Testing innovative funding & finance approaches for flood and coastal resilience infrastructure
I was recently lucky enough to be invited to speak at the annual New Civil Engineer Flood Forum, held in London on 15-16 November 2017, to discuss how Coastal Partnership East and other organisations across the UK are ‘Testing innovative funding & finance approaches for flood and coastal resilience infrastructure’. My presentation can be found on Prezi here
When looking for ways to address the funding challenge for flood and coastal resilience there is lots of rich learning to draw-on both nationally and internationally, so I find that much of my time is spent understanding what has been applied successfully before (or even more usefully, what has not). The trick is to then look for ways to adapt these approaches for projects we are involved in locally, plus share insights via other groups such as the 60 Local Authorities that make up the Local Government Coastal Special Interest Group
Recently, I have been focussed on three core questions:
1. How can Local Authorities in England unlock funding by integrating flood and coastal resilience and regeneration?
2. Can traditional routes to private sector infrastructure investment be utilised?
3. What finance models are being developed to finance green flood resilience infrastructure?
I look forward to sharing my experiences exploring these as part of this blog over the coming months!
As part of the lead-up to the Forum I was asked to take part in a ’60 second interview’ to share some of my own reflections on the current challenges and opportunities facing those of us tackling flood / coastal / climate resilience in the UK. The questions and my thoughts are reproduced below.
What do you think is the greatest challenge in the flood management sector today?
It’s got to be climate change. How do we plan for the ‘new-normal’ of an even more unpredictable climate with the increased frequency and severity of severe weather events this will bring? It’s already a big challenge for our sector. But we also see it driving innovation, demanding us to look to new ways to deliver long term resilience. Taking this long view encourages us to create solutions designed to embrace and work with this change, moving towards hard and soft infrastructure that leaves a positive and sustainable legacy for future generations.
What is the biggest barrier facing local authorities in unlocking funding for flood resilience?
The challenge for Municipal Government in all its forms globally is the need to wrestle with balancing a range of conflicting priorities, usually with limited resources. How do you decide whether to invest in a new road, improved social care, school standards, or flood resilience schemes when there is not sufficient funding available to deliver all of these equally important projects? There are always tough decisions to be made by both elected Members and Officers, often with no right or wrong answers. But based on my short time working with Local Authorities, the key commonality I see is that they are all driven by a passion and commitment to deliver maximum value to the communities that they serve.
So for those of us looking to make the case for Local Authority investment in flood resilience, it’s crucial for us to understand how our schemes provide a wide range of benefits for the community and local economy as a whole, plus how they enable the delivery of Local Plans. Sometimes this can mean simply crafting and presenting better, broader business cases that evidence and articulate this value. Or it could involve reconsidering how we design and deliver infrastructure to ensure it provides a wider range of benefits, therefore boosting its ‘fundability’. Presenting a compelling, commercially sound case for public investment is especially important at a time when Local Authority finances in the UK are increasingly constrained and facing significant changes in the new future.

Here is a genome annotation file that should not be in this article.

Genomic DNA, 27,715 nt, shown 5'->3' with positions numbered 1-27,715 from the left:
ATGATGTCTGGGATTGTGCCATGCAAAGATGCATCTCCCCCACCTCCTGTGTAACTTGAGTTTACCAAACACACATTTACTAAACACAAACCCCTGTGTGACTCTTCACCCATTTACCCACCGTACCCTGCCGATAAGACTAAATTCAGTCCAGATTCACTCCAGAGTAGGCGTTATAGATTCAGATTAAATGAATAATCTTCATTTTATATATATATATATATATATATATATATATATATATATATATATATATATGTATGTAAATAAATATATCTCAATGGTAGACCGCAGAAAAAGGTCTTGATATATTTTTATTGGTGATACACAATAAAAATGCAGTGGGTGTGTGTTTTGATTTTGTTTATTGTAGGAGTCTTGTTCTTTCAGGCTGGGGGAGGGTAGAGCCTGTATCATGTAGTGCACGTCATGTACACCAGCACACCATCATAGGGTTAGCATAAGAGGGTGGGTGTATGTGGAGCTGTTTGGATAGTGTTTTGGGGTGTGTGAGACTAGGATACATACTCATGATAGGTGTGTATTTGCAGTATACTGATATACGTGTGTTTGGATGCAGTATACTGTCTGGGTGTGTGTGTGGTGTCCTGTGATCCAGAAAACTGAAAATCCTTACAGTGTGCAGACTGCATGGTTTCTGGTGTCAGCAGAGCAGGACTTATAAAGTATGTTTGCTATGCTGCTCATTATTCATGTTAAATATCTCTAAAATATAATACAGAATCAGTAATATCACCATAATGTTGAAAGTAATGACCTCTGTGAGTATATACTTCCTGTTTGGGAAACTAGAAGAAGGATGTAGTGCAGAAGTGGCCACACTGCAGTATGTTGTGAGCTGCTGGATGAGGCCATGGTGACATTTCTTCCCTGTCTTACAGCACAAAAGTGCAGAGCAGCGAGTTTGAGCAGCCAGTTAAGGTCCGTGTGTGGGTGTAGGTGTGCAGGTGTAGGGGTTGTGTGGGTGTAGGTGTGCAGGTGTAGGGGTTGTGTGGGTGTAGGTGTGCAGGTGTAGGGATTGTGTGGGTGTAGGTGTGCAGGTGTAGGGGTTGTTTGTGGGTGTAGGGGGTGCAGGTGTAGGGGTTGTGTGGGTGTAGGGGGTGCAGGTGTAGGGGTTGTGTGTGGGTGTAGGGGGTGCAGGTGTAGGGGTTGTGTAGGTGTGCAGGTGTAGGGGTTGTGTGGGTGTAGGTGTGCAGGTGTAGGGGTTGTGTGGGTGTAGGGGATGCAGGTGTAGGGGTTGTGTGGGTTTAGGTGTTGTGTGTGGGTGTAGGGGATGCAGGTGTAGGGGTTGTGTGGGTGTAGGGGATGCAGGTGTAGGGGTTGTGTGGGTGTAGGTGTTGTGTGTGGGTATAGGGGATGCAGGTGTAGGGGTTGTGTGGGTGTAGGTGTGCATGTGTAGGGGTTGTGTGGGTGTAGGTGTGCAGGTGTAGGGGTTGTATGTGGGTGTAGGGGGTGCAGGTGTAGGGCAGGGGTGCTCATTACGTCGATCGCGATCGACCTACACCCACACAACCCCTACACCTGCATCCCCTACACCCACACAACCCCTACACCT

What is the most innovative funding approach you have you been most inspired by to date and why?
There is lots of innovative thinking emerging this space but I try to look beyond our sector for inspiration and to alternative approaches that could be applied at different scales. Our big challenge is that flood and coastal resilience is moving towards a post-grant world, so we need to look for ways to secure a mix of funding and finance from new sources. The social investment space is an interesting example of this transition.
Blended finance is playing an increasingly important role in Europe and beyond for financing green infrastructure. It does this by issuing upfront funding to enable a viable investible business model to be developed ahead of a loan being issued. The resilience bond concept is also gaining traction both the UK and US, with a range of potential mechanisms that could drive private investment towards building societal resilience. But to access these potential forms of finance we must find ways to achieve the necessary scale and – crucially – move away from a reliance on one-off grants and towards longer term income streams from public and private sources. A number of us in the UK are currently testing these approaches.
What key message will you be sharing with delegates at the Flood Management Forum?
The idea of bankability when applied to resilience infrastructure. This is a very familiar concept to those delivering and financing other forms of infrastructure globally, but is still in its infancy when applied to grey / green / blue resilience infrastructure in the UK. If we can continue to develop new ways to deliver multi-functional infrastructure that delivers a range of benefits, we will be in a prime position to capture / generate new forms of income and secure finance.
If the above has provoked any thoughts or suggestions or you would like to share your own experiences please do get in touch!